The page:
CHINA NATIONAL DAY
How China’s economy developed
By Martin Kitubi
China is a true success story of great leaders. Hit by several setback, leaders did not give up.
From lagging behind Japan 70 years ago, China has grown to become the second largest economy in the world under different leaders since 1949.
Mao Zedong (1949-1976)
You cannot talk about China without Mao Zedong, the greatest Chinese revolutionary leader of the 20th century. Up-to-date, in Uganda, Mao Zedong’s legacy and history has been taught over the years in secondary schools.
It is said everything that China has achieved today is as a result of a journey that started 70 years ago, under the stewardship of Zedong. Described as one of the most important leaders of China, Zedong was the founding father of the current People’s Republic of China.
Zedong came at a time when the Chinese economy was critically “ill”. In 1949, China suffered from warfare both internally and externally, mainly with Japan. A number of its factories and mines which were huge contributors to the economy were either damaged or closed.
Just like other wars, transportation, communication and power lines were destroyed. The infrastructure had deteriorated since the country could hardly afford to maintain it.
During the war, it is reported that more than a half of the machinery in northeastern China, which were big industrial bases, were dismantled. The equipment were shipped to then Soviet Union, now Russia, leaving the Chinese impoverished. Key sectors such as health and education crumbled.
The country’s great brains (experts) fled for greener pastures. According to Oxford University, agriculture was disrupted and food production was 30% below its pre-war peak. This, coupled with the inflation at the time, meant Chinese needed a great statesman to revive its economy.
Zedong’s government moved quickly to repair transportation and communication links and revive the flow of economic activity. Different publications including the Chinese Economy: Transition and Growth from 1949 to present say as part of the revival, the different institutions were nationalised and the remaining privately owned were gradually controlled by the government. CLICK HERE FOR MORE ON THIS STORY
Why you must visit China this year
By Jacky Achan
There is a popular saying in Asia that goes, “better to see something once than to hear about it a thousand times.”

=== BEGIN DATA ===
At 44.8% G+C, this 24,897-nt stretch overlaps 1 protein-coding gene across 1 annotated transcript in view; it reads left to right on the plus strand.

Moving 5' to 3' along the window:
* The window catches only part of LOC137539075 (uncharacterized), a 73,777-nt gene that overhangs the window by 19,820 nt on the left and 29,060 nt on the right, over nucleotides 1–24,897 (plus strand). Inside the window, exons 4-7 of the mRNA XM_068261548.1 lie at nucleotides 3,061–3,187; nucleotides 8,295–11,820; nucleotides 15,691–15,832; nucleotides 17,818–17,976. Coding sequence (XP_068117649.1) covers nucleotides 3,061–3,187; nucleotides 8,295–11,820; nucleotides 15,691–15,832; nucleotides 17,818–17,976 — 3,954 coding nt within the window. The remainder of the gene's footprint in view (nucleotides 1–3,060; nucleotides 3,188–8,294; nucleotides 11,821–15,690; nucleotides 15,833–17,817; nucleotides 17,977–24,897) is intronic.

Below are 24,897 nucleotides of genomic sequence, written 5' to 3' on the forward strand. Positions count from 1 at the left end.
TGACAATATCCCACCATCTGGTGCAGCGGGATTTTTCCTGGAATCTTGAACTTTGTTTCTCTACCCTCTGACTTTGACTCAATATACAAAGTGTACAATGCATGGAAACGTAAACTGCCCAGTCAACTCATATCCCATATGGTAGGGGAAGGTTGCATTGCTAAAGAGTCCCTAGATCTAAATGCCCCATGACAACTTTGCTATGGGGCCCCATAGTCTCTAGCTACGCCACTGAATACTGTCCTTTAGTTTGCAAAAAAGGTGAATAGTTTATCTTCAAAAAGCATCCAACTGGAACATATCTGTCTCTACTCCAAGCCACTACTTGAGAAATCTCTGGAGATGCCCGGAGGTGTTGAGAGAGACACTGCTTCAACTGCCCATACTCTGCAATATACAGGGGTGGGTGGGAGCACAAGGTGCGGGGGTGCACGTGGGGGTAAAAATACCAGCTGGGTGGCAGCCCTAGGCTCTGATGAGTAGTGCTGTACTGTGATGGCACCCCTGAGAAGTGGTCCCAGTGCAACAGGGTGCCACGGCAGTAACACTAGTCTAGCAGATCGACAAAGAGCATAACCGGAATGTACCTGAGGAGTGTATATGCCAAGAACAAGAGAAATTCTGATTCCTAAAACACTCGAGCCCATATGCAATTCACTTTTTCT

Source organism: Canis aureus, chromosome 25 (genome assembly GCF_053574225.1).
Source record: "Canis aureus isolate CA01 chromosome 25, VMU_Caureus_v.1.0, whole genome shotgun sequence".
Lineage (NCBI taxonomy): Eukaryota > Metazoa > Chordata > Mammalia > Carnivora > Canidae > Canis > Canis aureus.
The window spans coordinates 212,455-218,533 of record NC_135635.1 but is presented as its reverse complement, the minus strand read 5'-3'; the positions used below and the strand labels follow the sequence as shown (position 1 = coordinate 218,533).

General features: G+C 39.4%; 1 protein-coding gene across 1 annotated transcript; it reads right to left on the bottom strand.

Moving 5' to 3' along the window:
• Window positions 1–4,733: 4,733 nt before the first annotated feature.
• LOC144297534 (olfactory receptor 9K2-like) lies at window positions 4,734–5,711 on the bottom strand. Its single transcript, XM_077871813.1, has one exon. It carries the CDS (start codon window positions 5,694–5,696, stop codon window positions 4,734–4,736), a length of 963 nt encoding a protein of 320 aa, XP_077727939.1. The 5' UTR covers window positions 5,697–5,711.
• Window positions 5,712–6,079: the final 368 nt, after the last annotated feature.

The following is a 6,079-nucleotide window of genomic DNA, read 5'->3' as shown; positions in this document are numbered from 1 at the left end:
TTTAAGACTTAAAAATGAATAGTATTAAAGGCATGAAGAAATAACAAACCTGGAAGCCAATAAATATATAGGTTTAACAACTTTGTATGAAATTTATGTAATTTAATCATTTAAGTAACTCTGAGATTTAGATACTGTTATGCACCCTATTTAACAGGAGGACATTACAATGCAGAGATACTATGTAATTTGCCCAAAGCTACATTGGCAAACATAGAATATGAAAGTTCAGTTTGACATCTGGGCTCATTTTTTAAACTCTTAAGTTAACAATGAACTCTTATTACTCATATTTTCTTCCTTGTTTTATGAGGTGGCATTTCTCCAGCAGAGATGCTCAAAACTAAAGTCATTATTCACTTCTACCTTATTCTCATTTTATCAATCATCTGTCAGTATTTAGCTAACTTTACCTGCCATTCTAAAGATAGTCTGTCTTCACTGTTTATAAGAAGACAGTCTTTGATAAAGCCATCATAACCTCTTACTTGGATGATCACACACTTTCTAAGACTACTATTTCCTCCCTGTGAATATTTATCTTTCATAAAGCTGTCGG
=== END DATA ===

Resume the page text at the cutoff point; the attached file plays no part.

Stories have been told about China in newspapers, on television, in books; you can nearly feel you know China inside-out, when in reality you have not set foot there.
So, what will it take to visit China, the world’s largest country by population? Perhaps, the answer lies in another great saying, “Travel is never a matter of money, but of courage”, coined by Paulo Coelho, a Brazilian novelist best known for his novel, The Alchemist.
If you can combine money and courage this year, the best experience awaits you as you get to tour and discover China. Here is why;
The Great Wall of China
The Great Wall was inscribed as a World Heritage site by the United Nations Educational, Scientific and Cultural Organisation (UNESCO) in December 1987. But also in 2007, more than 100 million people voted to declare the New Seven Wonders of the World of which the Great Wall of China was in the list of the winners representing a global heritage.
The Great Wall of China is a chain of multiple walls spanning about 6,438km (4,000 miles), but the official length is indicated as about 21,197km or 13,171 miles, making it the world’s longest man-made structure.
Built between the 5th BC and 16th century, the Great Wall of China is a stone-and-earth fortification created to protect the borders of the Chinese Empire from invading Mongols an ethnic group native to Mongolia and to China’s Inner Mongolia Autonomous Region.
More than 2,300 years old, The Great Wall of China is a cultural representation of the early Chinese society. It attracts many tourists who get to admire traditional Chinese architecture at its best. Adrian Bwanika, a journalist who has navigated this wall, describes it as the best experience of his life.